Gerrard, according to the intruder, was lying. He stated that he was not a fool. He knew he had a car because he was smarter than him. He cautioned Gerrard not to fool him.

GERRARD : Are you American, or is that merely a clever imitation?

Gerrard asked the intruder if he was truly American or if he was impersonating an American accent.

INTRUDER : Listen, this gun’s no toy. I can hurt you without killing you, and still get my answers.

The intruder became angered and stated that his gun was not a toy. He could injure Gerrard and still get a response to his questions.

GERRARD : Of course, if you put it like that, I’ll be glad to assist you. I do possess a car, and it’s in the garage round the corner.

Gerrard expressed his fear and stated that he would be delighted to assist the intruder. He admitted to having a car and stated that it was in the garage.

INTRUDER : That’s better. Do people often come out here?

The intruder then inquired as to whether the place was frequently visited by a number of people.

GERRARD : Very rarely. Surprisingly few people take the trouble to visit me. There’s the baker and the greengrocer, of course; and then there’s the milkman — quite charming, but no one so interesting as yourself.

Gerrard responded that he had few visitors. He went on to say that only a few people bothered to pay him a visit. No one else came to see him except the baker, green grocer, and milkman.

INTRUDER : I happen to know that you never see tradespeople.

The intruder stated that he had learned that Gerrard did not meet with tradespeople.

GERRARD : You seem to have taken a considerable amount of trouble. Since you know so much about me, won’t you say something about yourself? You have been so modest.

Gerrard remarked that the intruder had gone out of its way to obtain information about him. He added that since the intruder knew so much about him, he should reveal some information about himself as well. He went on to say that the intruder had been reserved and hadn't said much about himself.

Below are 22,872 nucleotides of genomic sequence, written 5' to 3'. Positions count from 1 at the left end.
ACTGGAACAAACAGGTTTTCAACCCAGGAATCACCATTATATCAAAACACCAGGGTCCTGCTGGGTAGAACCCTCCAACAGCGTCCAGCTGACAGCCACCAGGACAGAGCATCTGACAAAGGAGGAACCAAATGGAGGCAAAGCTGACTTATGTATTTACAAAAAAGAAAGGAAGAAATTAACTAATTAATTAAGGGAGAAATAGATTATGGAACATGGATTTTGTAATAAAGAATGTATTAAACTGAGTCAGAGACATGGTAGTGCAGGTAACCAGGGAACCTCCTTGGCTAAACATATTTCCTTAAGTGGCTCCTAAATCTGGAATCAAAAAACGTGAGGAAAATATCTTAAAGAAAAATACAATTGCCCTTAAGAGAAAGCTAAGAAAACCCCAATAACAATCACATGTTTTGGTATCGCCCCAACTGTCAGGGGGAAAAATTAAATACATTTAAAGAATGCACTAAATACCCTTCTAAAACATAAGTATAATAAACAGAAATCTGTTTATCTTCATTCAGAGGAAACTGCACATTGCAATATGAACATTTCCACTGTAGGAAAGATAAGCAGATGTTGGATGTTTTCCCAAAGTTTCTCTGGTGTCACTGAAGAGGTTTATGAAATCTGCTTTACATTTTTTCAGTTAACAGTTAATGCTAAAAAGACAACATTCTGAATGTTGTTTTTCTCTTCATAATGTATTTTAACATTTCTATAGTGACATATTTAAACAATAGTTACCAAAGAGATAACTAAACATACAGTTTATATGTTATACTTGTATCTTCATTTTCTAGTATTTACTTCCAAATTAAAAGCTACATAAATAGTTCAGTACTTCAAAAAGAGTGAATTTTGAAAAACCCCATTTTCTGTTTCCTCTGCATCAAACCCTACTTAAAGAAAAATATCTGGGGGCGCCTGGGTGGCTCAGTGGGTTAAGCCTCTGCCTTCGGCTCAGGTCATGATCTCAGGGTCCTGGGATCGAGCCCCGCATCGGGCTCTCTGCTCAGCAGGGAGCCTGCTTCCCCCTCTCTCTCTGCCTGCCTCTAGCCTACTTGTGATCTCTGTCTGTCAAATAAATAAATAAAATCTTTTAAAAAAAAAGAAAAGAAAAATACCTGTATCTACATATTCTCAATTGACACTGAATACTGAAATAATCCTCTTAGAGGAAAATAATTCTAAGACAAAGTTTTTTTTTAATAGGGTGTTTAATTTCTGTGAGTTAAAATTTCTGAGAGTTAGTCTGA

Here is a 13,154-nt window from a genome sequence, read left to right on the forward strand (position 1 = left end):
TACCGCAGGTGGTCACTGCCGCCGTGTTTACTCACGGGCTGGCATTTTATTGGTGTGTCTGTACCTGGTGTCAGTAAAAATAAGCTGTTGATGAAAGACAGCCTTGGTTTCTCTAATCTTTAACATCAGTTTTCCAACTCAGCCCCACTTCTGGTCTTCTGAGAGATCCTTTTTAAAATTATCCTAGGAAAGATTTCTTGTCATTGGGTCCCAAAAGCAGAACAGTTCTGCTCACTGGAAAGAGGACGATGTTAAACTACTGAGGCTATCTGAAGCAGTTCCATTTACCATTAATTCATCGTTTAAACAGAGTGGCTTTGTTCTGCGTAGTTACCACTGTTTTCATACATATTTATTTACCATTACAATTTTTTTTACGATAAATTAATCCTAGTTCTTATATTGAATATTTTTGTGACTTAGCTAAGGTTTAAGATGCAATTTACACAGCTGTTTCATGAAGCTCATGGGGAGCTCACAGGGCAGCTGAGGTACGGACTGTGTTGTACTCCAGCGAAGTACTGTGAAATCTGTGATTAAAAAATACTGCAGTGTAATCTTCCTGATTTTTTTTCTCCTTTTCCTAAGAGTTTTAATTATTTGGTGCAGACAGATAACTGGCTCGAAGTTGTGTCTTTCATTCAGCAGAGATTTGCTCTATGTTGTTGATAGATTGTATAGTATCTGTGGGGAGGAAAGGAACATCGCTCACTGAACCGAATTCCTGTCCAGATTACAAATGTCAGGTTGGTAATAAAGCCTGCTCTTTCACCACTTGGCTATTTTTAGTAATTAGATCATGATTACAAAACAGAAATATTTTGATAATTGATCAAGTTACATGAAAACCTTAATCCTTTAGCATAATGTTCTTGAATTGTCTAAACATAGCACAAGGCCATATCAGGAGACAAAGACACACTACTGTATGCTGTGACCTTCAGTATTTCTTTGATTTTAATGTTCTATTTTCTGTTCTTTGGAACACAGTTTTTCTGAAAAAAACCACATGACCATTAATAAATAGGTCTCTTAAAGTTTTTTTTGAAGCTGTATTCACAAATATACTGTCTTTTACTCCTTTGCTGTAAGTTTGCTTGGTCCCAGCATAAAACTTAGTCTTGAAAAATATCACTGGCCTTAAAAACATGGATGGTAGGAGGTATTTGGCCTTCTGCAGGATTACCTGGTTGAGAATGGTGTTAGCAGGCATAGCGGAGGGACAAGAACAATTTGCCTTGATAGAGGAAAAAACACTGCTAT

INTRUDER : I could tell you plenty. You think you’re smart, but I’m the top of the class round here. I’ve got brains and I use them. That’s how I’ve got where I have.

The intruder stated to have a lot to say about himself. If Gerrard thought he was smart, he was mistaken. He had intelligence and used it to accomplish things.

GERRARD : And where precisely have you got? It didn’t require a great brain to break into my little cottage.

Gerrard remarked that the man had simply broken into his small cottage, which was not a big deal and did not necessitate much intelligence.

INTRUDER : When you know why I’ve broken into your little cottage, you’ll be surprised, and it won’t be a pleasant surprise.

The intruder stated that the reason for his intrusion into Gerrard's cottage would surprise Gerrard.

GERRARD : With you figuring so largely in it, that is understandable. By the way, what particular line of crime do you embrace, or aren’t you a specialist?

  • Embrace: accept

Gerrard responded that based on the intruder's behaviour, he knew the reason for breaking into his house would be shocking. Then he inquired about the intruder's specialty crime.

INTRUDER : My speciality’s jewel robbery. Your car will do me a treat. It’s certainly a dandy bus.

  • Dandy: stylish, fashionable

The intruder responded by saying he specialised in jewel robbery. He went on to say that Gerrard's car would be a gift for him because it was so stylish.

GERRARD : I’m afraid jewels are few and far between in the wilds of Essex.

Gerrard remarked that jewels were hard to come by in Essex. He wanted to say that the intruder's visit to the area would be pointless because he would not find any jewels.

INTRUDER : So are the cops. I can retire here nicely for a little while.

The intruder went on to say that, like jewels, cops were scarce in Essex, so he could live there peacefully.

GERRARD : You mean to live with me? A trifle sudden isn’t it; you’ve not been invited.

Gerrard inquired as to whether the intruder wished to live with him. He remarked that the decision had come unexpectedly and that he had not invited the intruder to live with him.

INTRUDER : You won’t be here long; so I didn’t trouble to ask.

The intruder responded that he didn't bother asking Gerrard for permission because he wouldn't be there for long.

GERRARD : What do you mean?